Indian cuisine takes to the street

Tiny takeaways on carts on street corners, parks and beaches are a regular feature in many cities around the world but these are yet to make a major impact in New Zealand.

There is a certain charm and taste in ‘getting your hands soiled with good food’ and happily, New Zealanders are beginning to devour the experience.

Street Eats

‘Street Eats’ held on August 10 and 23 was an event organised by ‘Heart of the City- Lemongrass Production’ to tickle the taste buds of people. Organised as a part of the ‘Heart of the City,’ the one-day event held at Queens Wharf in the Central Business District attracted more than 25,000 enthusiastic residents and visitors on each of the two days.

I Village Restaurant presented its delicacies and culinary delights (which are otherwise available at lunch and dinner from Tuesday to Sunday) at the ‘Street Eats.’

Smeet Girish, Director and Manager of the Restaurant was excited to discuss about the event, which he said, was bigger and better this year, compared to 2013.

Tandoor to people

“Our concept was to take the Tandoor (Charcoal Ovens) and cook in front of people to demonstrate the quality of food. We are grateful to the organisers for giving us such an outstanding platform to take the Indian Restaurant industry in general and I Village in particular to another level. We are proud that I Village has become a landmark less than 18 months after its opening last year,” he said.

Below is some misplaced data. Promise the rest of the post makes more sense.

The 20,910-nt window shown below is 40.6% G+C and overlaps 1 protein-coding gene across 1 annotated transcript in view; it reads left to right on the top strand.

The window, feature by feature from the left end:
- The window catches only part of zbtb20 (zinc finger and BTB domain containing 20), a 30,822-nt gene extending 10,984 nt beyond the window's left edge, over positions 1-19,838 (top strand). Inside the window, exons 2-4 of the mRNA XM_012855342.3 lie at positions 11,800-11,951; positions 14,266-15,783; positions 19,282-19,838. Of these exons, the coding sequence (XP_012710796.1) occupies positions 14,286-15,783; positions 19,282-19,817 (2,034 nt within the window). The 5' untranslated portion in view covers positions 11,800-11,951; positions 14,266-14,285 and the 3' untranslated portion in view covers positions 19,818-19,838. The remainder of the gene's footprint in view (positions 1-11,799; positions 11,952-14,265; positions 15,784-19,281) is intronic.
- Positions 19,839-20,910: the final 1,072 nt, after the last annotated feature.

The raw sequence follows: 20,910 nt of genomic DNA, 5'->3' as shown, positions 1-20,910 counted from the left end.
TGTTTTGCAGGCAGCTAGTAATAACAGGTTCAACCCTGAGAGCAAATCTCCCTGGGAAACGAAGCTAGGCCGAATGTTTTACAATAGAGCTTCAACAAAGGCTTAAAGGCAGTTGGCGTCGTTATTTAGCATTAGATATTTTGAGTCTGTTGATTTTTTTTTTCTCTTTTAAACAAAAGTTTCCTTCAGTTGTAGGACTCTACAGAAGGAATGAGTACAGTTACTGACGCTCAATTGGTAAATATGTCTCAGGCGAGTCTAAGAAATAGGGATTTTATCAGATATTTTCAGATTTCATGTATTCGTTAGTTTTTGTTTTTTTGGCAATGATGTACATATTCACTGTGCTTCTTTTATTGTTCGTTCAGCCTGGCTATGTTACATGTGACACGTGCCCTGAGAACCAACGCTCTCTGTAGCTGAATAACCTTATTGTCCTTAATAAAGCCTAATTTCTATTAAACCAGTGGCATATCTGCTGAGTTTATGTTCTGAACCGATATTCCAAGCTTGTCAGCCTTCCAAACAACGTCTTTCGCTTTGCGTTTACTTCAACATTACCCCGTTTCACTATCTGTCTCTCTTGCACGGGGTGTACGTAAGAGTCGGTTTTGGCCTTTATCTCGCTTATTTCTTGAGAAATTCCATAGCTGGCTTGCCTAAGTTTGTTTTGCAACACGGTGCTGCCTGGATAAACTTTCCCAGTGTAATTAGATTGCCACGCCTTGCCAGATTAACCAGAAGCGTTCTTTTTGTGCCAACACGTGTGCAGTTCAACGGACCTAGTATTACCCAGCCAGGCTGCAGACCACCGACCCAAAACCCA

I Village was among a select list of top quality restaurants including Bellota, Besos Latinos, Box of Bird by Bird on a Wire, Ima Cuisine, L’Assiette, Le Garde-Manger, Merchants of Venice, Mexico Britomart, Monsoon Poon, Orleans, Thai Street, The Food Truck, The Grill by Sean Connolly, Toto Pizza, Urban Turban and Y Not.

Taste of Auckland

Smeet was also excited to recount his experience at ‘Taste of Auckland,’ another quality event held at the heart of the city.

“I believe that the organisers were happy to have I Village as a part of this festival, since we have established a higher standard in the market, aiming to change the perception of Indian restaurants in the country,” he said.

Lemongrass Production organised the Taste of Auckland in the Heart of the City Auckland. ‘Taste Committees’ organise this event in 18 other places around the World.

The Committee invites restaurants to participate in the event based on a set of rigid parameters. As such, it was an achievement for I Village which is just second year in its operations.

Smeet said that the Festival is held over six sessions on four days celebrating ‘great food and wine with great entertainment.’ World-renowned chefs demonstrate their individual art of culinary.

“We were the first Indian restaurant to be invited to ‘Taste of Auckland.’ We got our Tandoor and cooked in front of the crowd. People are always interested to know how our Tandoor food is cooked and delivered. It is an experience for them to actually connect with our Chefs and see the process of Indian Cooking,” Smeet said.

He and his team look forward to this year’s event scheduled to be held from November 13 and 16, 2014 at Western Springs Stadium, Stadium Road, Auckland.

Tickets for the annual event, priced from $25 to $150 can be reserved online (www.tasteofauckland.co.nz)

1. Smeet Girish and his Chef give the Taste of Auckland

2.

I Village Chef at Street Eats 2014 with Chief Executive Dimple Girish in the background

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